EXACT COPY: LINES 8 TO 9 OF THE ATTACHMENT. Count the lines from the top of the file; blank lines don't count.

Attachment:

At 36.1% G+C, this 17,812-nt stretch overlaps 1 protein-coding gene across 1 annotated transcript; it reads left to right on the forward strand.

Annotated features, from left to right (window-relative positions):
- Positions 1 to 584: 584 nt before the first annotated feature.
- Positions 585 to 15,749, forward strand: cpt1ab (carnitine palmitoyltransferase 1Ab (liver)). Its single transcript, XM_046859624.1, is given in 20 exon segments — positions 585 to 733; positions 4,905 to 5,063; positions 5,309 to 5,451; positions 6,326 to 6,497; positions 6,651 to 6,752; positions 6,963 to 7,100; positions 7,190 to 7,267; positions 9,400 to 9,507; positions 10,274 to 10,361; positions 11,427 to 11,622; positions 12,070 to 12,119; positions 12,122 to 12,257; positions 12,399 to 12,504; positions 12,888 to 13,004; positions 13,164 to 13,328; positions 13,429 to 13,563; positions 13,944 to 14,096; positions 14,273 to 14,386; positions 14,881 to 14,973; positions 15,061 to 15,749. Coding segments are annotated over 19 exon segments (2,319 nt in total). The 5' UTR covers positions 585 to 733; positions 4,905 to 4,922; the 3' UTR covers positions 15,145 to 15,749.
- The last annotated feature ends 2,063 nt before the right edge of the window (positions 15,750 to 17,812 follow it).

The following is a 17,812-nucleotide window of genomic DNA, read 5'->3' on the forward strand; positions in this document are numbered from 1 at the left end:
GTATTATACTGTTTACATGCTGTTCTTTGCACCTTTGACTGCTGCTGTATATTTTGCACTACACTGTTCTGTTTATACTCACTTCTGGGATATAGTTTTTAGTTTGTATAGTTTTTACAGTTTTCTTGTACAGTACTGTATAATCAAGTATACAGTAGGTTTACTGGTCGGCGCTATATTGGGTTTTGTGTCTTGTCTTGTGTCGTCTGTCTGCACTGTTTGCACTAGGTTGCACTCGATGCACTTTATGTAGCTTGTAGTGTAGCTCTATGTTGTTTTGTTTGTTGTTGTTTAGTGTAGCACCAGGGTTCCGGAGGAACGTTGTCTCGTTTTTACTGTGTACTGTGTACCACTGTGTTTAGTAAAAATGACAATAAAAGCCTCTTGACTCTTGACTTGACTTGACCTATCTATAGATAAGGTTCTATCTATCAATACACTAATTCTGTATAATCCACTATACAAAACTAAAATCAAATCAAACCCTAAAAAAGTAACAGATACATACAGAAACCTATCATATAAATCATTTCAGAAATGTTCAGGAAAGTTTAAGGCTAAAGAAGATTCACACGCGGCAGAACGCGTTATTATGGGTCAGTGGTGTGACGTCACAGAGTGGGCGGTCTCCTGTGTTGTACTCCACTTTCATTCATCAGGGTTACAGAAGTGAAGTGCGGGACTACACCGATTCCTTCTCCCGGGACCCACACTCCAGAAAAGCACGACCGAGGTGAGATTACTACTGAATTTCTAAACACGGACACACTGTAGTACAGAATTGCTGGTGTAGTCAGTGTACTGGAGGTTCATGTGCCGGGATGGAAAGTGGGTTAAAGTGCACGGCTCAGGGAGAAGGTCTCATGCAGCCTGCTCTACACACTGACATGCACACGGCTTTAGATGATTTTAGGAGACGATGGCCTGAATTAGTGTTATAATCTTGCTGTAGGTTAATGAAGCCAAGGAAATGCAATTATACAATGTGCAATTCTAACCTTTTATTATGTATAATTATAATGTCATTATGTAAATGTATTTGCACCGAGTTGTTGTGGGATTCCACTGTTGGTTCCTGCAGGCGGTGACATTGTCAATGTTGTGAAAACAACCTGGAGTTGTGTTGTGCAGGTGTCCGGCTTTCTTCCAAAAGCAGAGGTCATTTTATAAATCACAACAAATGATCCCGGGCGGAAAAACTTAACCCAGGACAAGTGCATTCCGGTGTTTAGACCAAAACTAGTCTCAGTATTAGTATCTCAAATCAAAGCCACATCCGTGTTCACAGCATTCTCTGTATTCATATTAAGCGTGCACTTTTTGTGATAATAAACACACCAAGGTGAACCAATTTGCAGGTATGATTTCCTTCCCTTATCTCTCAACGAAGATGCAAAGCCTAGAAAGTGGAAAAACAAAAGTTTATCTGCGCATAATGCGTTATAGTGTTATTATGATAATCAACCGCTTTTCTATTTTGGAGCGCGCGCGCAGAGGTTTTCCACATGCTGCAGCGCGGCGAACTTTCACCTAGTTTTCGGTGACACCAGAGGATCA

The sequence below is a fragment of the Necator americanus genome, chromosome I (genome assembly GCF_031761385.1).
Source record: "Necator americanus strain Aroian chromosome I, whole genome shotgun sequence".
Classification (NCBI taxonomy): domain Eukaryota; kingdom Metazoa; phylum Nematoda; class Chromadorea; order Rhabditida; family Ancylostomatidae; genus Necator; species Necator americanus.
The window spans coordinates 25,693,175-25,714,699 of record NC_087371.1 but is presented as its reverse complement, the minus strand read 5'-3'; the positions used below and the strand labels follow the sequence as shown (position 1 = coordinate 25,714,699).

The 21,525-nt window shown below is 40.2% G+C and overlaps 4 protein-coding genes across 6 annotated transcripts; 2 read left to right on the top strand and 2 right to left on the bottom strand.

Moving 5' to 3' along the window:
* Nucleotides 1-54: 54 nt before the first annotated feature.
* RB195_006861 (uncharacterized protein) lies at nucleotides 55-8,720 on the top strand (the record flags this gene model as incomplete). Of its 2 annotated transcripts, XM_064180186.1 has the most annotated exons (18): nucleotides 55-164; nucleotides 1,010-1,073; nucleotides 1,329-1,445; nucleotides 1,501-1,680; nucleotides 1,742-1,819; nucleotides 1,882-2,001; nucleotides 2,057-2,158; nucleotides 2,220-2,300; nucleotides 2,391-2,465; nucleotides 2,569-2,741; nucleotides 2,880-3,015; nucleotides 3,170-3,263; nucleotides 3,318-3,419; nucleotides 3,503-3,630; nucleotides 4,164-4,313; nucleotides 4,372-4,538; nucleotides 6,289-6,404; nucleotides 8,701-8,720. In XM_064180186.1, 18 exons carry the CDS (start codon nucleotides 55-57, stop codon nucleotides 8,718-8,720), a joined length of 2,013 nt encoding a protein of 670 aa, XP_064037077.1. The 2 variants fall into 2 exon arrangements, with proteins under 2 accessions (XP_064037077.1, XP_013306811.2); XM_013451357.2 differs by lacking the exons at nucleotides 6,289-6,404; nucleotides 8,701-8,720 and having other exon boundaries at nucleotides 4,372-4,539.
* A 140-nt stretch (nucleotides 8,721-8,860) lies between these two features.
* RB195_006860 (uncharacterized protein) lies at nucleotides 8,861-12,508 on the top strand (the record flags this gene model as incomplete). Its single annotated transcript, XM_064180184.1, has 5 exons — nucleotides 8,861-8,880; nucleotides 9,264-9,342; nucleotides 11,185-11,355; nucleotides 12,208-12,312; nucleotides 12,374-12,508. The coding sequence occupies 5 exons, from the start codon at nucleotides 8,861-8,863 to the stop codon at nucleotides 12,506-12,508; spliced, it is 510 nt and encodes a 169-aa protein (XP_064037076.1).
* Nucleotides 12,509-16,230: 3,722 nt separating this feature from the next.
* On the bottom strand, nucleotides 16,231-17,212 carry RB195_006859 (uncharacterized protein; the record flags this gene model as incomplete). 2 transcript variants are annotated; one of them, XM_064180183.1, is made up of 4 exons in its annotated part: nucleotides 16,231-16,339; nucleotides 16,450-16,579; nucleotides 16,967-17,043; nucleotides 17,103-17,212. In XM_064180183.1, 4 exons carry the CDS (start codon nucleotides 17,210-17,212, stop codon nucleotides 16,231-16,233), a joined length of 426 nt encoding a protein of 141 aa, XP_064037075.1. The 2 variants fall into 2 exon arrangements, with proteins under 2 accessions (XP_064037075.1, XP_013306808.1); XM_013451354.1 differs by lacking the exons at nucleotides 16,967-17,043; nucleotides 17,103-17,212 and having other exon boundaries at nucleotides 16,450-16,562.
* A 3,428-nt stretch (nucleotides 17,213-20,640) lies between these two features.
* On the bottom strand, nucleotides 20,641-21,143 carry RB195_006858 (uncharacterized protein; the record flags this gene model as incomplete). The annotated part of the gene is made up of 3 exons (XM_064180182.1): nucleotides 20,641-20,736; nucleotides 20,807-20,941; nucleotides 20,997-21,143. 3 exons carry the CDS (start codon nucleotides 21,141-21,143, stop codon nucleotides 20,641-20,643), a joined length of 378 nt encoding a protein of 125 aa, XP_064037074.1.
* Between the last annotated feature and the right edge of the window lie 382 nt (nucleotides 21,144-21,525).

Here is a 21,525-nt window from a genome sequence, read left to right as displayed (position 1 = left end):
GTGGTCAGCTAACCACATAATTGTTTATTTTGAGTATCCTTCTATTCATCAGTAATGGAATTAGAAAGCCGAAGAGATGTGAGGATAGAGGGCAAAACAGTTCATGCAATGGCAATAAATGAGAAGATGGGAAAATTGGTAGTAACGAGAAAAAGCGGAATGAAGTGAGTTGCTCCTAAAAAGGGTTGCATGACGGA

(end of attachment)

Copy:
The sequence below is a fragment of the Necator americanus genome, chromosome I (genome assembly GCF_031761385.1).
Source record: "Necator americanus strain Aroian chromosome I, whole genome shotgun sequence".